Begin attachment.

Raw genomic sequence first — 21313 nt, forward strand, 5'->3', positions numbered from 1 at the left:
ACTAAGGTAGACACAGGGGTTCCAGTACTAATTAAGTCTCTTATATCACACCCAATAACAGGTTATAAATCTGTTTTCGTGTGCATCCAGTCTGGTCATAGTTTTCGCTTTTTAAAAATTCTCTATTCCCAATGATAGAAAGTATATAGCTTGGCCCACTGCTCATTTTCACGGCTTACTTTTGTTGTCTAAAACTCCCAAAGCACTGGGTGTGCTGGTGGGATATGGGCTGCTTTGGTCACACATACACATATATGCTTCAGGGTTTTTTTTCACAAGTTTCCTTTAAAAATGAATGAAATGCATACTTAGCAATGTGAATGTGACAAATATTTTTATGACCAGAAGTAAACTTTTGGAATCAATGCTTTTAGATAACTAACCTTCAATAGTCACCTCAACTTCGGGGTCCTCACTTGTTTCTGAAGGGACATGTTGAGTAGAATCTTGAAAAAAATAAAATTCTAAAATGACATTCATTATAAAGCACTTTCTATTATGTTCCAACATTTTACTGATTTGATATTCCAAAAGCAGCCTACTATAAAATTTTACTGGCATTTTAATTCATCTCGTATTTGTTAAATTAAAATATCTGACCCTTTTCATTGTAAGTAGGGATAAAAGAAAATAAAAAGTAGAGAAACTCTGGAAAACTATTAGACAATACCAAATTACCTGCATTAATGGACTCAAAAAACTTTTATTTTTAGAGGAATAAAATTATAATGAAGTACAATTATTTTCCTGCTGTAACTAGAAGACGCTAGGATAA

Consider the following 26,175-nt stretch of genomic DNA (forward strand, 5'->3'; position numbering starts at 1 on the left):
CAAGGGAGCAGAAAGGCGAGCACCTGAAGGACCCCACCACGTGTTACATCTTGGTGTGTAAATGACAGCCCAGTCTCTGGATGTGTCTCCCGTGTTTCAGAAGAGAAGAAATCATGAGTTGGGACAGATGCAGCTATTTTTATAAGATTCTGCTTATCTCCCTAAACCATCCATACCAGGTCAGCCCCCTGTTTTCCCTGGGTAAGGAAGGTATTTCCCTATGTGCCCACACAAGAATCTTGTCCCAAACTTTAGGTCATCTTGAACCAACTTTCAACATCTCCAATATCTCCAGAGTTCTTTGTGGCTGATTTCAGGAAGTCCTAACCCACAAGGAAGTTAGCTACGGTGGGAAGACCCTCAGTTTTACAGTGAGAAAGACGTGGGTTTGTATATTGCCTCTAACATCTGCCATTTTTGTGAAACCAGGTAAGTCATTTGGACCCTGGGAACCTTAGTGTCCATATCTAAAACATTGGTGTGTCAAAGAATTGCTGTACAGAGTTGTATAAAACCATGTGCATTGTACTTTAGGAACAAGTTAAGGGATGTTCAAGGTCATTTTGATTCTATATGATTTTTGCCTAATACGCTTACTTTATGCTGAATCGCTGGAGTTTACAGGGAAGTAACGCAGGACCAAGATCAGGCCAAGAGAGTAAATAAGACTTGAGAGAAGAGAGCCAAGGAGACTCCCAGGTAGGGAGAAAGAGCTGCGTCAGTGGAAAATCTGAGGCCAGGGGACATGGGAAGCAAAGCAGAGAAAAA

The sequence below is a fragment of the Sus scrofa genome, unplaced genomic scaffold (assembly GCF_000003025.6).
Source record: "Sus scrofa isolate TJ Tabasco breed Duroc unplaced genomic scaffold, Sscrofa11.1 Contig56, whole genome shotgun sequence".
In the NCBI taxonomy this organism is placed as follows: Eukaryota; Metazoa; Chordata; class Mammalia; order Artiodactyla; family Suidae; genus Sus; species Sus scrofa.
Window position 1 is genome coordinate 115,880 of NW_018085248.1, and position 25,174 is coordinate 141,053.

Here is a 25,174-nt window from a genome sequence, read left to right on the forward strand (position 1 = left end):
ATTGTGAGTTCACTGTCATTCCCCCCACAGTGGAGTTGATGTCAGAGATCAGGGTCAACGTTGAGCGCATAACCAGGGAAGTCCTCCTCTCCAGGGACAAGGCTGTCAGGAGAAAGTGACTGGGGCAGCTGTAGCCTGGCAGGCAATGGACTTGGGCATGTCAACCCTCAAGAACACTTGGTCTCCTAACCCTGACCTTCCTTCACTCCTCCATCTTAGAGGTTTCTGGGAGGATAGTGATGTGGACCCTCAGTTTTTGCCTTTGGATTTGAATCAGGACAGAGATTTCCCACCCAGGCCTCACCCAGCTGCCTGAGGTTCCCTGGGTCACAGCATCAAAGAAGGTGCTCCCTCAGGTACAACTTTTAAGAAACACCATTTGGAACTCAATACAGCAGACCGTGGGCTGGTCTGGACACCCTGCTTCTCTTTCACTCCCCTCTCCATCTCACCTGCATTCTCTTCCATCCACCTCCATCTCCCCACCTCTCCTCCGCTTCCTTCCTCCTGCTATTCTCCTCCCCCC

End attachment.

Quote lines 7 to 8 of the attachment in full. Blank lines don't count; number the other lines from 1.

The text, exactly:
In the NCBI taxonomy this organism is placed as follows: Eukaryota; Metazoa; Chordata; class Mammalia; order Artiodactyla; family Suidae; genus Sus; species Sus scrofa.
Window position 1 is genome coordinate 115,880 of NW_018085248.1, and position 25,174 is coordinate 141,053.